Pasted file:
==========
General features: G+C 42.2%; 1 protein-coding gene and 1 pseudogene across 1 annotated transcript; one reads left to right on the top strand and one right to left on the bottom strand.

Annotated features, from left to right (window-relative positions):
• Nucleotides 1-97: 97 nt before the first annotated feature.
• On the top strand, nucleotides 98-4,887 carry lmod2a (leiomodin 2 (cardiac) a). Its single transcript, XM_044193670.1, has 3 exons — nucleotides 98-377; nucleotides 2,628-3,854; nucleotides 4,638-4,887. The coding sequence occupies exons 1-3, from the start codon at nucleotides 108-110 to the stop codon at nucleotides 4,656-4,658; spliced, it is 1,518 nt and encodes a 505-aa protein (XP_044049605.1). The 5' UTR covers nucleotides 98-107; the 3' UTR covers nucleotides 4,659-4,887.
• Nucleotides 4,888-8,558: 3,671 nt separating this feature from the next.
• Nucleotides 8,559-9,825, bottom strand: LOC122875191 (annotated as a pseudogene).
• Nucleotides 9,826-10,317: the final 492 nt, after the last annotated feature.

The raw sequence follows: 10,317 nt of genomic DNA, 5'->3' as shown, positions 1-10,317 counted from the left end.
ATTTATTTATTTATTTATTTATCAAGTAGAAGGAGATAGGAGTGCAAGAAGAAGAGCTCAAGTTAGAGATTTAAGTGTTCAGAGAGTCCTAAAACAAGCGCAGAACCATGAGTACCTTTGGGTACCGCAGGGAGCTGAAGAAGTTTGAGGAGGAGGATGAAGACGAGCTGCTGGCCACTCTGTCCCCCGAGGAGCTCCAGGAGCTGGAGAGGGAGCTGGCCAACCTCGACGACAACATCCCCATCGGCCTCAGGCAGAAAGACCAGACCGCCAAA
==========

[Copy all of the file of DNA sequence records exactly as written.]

General features: G+C 42.2%; 1 protein-coding gene and 1 pseudogene across 1 annotated transcript; one reads left to right on the top strand and one right to left on the bottom strand.

Annotated features, from left to right (window-relative positions):
• Nucleotides 1-97: 97 nt before the first annotated feature.
• On the top strand, nucleotides 98-4,887 carry lmod2a (leiomodin 2 (cardiac) a). Its single transcript, XM_044193670.1, has 3 exons — nucleotides 98-377; nucleotides 2,628-3,854; nucleotides 4,638-4,887. The coding sequence occupies exons 1-3, from the start codon at nucleotides 108-110 to the stop codon at nucleotides 4,656-4,658; spliced, it is 1,518 nt and encodes a 505-aa protein (XP_044049605.1). The 5' UTR covers nucleotides 98-107; the 3' UTR covers nucleotides 4,659-4,887.
• Nucleotides 4,888-8,558: 3,671 nt separating this feature from the next.
• Nucleotides 8,559-9,825, bottom strand: LOC122875191 (annotated as a pseudogene).
• Nucleotides 9,826-10,317: the final 492 nt, after the last annotated feature.

The raw sequence follows: 10,317 nt of genomic DNA, 5'->3' as shown, positions 1-10,317 counted from the left end.
ATTTATTTATTTATTTATTTATCAAGTAGAAGGAGATAGGAGTGCAAGAAGAAGAGCTCAAGTTAGAGATTTAAGTGTTCAGAGAGTCCTAAAACAAGCGCAGAACCATGAGTACCTTTGGGTACCGCAGGGAGCTGAAGAAGTTTGAGGAGGAGGATGAAGACGAGCTGCTGGCCACTCTGTCCCCCGAGGAGCTCCAGGAGCTGGAGAGGGAGCTGGCCAACCTCGACGACAACATCCCCATCGGCCTCAGGCAGAAAGACCAGACCGCCAAA